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Load-Balancing

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Load-Balancing

High Performance Computing 1

- What is load-balancing?
- Dividing up the total work between processes when running codes on a parallel machine

- Load-balancing constraints
- Minimize interprocess communication

- Also called:
- partitioning, mesh partitioning, (domain decomposition)

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- Memory is organized by banks. Between access to any bank, there is a latency period.
- Matrix entries are stored column-wise in FORTRAN.

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Matrix addressing in FORTRAN

is addressed

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- For illustration purposes, lets imagine 8 banks [128 or 256 common on chips today], with bank busy time (bbt) of 8 cycles between accesses. Thus we have:
data a13 a23 a33 a43 a14 a24 a34 a44

data a11 a21 a31 a41 a12 a22 a32 a42

bank 1 2 3 4 5 6 7 8

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- If we access data column-wise, we proceed through each bank in order. By the time we call a13, we (just) avoid bbt.
- On the other hand, if we access data row-wise, we get a11 in bank 1, a12 in bank 5, a13 in bank 1 again - so instead of access on clock cycle 3, we have to wait until cycle 9. Then we get a14 in bank 5 again on cycle 10, etc.

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- If addressing is indirect we may wind up jumping all over, and suffer performance hits because of it.

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- Bank conflicts depend on granularity of memory
- If N memory refs per cycle, p processors, memory with b cycles bbt, need p*N*b memory banks to see uninterrupted access of data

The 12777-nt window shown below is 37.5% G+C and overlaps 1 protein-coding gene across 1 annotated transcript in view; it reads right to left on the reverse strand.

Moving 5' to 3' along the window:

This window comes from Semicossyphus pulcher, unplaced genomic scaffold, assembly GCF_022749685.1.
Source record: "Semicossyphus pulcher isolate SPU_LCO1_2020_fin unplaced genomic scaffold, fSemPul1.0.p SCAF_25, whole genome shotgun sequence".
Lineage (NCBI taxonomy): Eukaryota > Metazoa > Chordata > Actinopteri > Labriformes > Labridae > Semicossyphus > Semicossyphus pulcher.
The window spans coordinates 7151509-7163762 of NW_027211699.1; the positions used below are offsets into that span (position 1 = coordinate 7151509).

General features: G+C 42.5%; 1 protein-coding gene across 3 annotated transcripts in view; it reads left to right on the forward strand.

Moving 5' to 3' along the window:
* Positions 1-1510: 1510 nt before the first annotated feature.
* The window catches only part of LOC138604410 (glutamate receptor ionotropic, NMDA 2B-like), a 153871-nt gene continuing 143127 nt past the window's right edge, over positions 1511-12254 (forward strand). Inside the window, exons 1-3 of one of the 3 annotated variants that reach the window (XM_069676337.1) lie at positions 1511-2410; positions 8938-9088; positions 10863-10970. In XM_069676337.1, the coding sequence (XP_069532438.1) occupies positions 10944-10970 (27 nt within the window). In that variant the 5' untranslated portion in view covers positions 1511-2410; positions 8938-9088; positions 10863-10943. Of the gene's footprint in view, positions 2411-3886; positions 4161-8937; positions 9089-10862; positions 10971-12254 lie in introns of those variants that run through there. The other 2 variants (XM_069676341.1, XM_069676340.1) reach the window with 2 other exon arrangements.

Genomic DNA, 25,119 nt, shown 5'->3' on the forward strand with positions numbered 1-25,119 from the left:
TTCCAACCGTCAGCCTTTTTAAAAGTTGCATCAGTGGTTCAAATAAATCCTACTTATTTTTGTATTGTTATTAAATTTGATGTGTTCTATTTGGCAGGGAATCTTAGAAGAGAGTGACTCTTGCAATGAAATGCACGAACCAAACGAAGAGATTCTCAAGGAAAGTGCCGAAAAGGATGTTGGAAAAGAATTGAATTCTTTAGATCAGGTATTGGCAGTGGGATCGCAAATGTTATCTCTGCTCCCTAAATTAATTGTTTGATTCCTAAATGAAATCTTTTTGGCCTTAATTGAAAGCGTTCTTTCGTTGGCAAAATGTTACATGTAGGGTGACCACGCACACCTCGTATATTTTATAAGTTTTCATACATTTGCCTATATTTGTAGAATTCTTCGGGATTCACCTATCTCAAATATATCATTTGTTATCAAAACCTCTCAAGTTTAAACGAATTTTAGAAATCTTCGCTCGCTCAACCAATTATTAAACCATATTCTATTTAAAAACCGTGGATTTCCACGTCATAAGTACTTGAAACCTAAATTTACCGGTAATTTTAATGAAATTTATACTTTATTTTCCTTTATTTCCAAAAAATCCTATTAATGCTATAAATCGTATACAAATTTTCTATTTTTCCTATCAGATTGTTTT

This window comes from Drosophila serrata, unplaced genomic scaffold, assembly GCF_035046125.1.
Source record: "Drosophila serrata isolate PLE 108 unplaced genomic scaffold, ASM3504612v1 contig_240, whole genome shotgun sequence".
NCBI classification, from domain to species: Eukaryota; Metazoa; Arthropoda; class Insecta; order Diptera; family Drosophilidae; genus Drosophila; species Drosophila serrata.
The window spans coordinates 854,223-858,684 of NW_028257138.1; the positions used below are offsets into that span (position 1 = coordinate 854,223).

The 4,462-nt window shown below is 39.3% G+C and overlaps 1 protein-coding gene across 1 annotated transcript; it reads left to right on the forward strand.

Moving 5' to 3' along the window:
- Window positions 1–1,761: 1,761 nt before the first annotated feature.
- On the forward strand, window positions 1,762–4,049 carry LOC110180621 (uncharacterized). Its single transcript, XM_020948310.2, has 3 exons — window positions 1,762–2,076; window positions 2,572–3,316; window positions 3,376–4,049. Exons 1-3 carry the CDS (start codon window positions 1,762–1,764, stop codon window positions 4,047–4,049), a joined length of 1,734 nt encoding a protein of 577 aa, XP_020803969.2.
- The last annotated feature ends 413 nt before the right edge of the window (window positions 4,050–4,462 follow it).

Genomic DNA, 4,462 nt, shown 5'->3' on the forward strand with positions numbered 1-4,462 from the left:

- With B banks, granularity is
g = B/(p*N*b)

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- Separate selection of data from its processing
- Each subtask requires its own data structure. Be prepared to change structures between tasks

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Objects get distributed among different processes

Edges represent information that need to be shared between objects

Object

Edge

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- Divides up the work
- 5 & 4 objects assigned to processes

- Creates “edge-cuts”
- Necessary communications between processes

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- Need a good measure of what the expected work may be
- Molecular dynamics:
- number of molecules
- regions

- FEM/finite difference/finite volume, etc:
- Degrees of freedom
- Cells/elements

- Molecular dynamics:
- If edge weights are used, also need a good measure on how strongly objects are coupled to each other

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- Static load-balancing
- Done as a “preprocessing” step before the actual calculation
- If the objects and edges don’t change very much or at all, can do static load-balancing

- Dynamic load-balancing
- Done during the calculation